During a speech today at the Commonwealth Club of San Francisco, Vice President Dick Cheney was asked about his relationship with Halliburton Co. and was heckled about his business dealings.
The Securities and Exchange Commission is investigating accounting practices of Halliburton Co. while Cheney led the oil firm.
It may look like the vice president, but it's actually SF Mime Trouper Ed Holmes
carrying on with friends outside the Fairmont Hotel, August 7, 2002
(SF Chronicle/Penni Gladstone)
Asked about Halliburton during a question and answer period after the speech, Cheney said, ``I have great affection and respect for Halliburton. It's a fine company.'' He refused to comment further, saying he did not want to be accused of trying to influence an SEC investigation.
``If you are interested in the facts of the Halliburton Web site,'' he said.
The Halliburton issue also arose during his speech, when several protesters who slipped into the hall disrupted his remarks about the economy and the war on terrorism. Hecklers interrupted his speech Wednesday, shouting ``Cheney is a corporate crook.''
Cheney stopped and stood silently for several seconds as the women chanted. As Secret Service agents led protesters from the room, Cheney said ``Thank you,'' laughing slightly, and resumed his speech.
The speech was part of a daylong swing through Northern California. Cheney also was to headline a fund-raiser in Fresno for Dick Monteith, a Republican state senator running for outgoing Democratic Rep. Gary Condit's seat.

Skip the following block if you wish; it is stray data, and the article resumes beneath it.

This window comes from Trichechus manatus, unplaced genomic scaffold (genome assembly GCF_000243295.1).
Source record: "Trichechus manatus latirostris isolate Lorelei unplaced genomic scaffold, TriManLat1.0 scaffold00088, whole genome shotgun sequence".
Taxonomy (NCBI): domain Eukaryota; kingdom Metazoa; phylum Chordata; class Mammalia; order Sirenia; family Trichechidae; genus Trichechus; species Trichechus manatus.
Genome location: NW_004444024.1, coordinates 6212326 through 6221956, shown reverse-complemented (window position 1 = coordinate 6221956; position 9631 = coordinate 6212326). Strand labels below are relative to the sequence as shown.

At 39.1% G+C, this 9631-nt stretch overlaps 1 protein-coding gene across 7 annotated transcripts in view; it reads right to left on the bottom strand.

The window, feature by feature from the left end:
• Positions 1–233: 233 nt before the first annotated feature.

Notably absent from Cheney's visit today was a public appearance with California's Republican candidate for governor, Bill Simon. Simon was scheduled to attend a fund-raiser in Burlingame Wednesday night, however the event is closed to the media.
Republicans had hoped the Los Angeles businessman and first-time political candidate could help them unseat Democratic Gov. Gray Davis and help wrest California from Democrat's grip.
But Simon has been dogged by a string of scandals relating to his family investment firm, including a $78 million civil fraud verdict last week, and national Republicans have debated whether to back off.
Cheney said he'd like to serve a second term ``if the president's willing and if my wife approves.''
Cheney, who has a history of heart trouble, said doctors also would need to give him the go-ahead.
He expressed the same sentiments more than a year ago while announcing that he needed a heart pacemaker. Despite a year of good health reports, Cheney's status for Bush's 2004 re-election campaign continues to be a source of speculation.
``I suppose two people are going to figure very prominently in that decision,'' Cheney said when asked whether he would be on the ticket. ``One is obviously the president. The other is my wife.''
Fielding the speech to the Commonwealth Club of San Francisco, Cheney said serving as vice president has been the high point of his professional life, but he noted that with public service ``you become a target.''
Even with the downsides, Cheney said he was ready to serve again if Bush wants him.
``He'll have to make a decision by this time about two years from now when the convention rolls around in terms of deciding who he wants to have serve as his vice president in a second term,'' Cheney said. ``That will be his call and I'll be happy to support whatever decision he chooses to make.''
Later, he said, ``If the president's willing and if my wife approves and if the doctors say it's OK, then I'd be happy to serve a second term.''
Cheney, who has had four heart attacks, said he is feeling fine.
``With respect to my health, it's good. I have been probably better watched now than I have ever been,'' he said. ``I've got the doctor following me around every place I go. Literally when I get on the elevator there's a guy there with a black bag.''
Copyright 2002 San Jose Mercury News